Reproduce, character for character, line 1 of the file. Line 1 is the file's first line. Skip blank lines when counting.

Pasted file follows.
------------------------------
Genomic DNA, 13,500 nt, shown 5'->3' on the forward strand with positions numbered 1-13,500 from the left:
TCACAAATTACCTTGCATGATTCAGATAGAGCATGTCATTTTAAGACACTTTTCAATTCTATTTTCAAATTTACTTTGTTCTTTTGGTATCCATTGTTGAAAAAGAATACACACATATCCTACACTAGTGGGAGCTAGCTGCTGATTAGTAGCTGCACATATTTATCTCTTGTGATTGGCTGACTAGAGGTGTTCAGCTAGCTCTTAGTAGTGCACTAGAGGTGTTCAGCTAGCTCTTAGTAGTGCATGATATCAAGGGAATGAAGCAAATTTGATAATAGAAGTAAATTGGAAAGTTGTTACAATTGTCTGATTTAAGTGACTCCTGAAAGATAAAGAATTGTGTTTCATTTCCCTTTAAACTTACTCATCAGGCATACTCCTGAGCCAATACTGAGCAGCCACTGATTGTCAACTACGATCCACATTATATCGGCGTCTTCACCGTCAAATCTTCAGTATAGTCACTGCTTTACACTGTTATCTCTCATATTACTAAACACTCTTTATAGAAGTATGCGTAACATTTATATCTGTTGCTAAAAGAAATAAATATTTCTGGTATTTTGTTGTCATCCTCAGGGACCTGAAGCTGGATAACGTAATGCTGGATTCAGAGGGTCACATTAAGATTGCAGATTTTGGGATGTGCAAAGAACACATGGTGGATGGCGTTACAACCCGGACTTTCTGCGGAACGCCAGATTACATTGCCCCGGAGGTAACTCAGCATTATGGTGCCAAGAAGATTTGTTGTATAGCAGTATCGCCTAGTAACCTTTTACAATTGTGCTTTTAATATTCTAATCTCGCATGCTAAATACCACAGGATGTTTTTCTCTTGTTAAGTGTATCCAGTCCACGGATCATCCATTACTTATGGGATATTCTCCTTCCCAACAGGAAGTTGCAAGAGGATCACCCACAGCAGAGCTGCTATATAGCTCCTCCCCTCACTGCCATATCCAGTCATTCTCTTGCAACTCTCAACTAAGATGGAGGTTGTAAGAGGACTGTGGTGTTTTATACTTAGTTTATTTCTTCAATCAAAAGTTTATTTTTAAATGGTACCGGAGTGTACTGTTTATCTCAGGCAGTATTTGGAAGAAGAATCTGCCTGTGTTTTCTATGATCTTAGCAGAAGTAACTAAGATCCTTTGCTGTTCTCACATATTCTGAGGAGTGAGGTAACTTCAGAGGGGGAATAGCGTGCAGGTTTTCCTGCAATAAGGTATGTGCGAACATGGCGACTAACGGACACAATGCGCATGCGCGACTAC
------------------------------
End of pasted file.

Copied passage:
Genomic DNA, 13,500 nt, shown 5'->3' on the forward strand with positions numbered 1-13,500 from the left: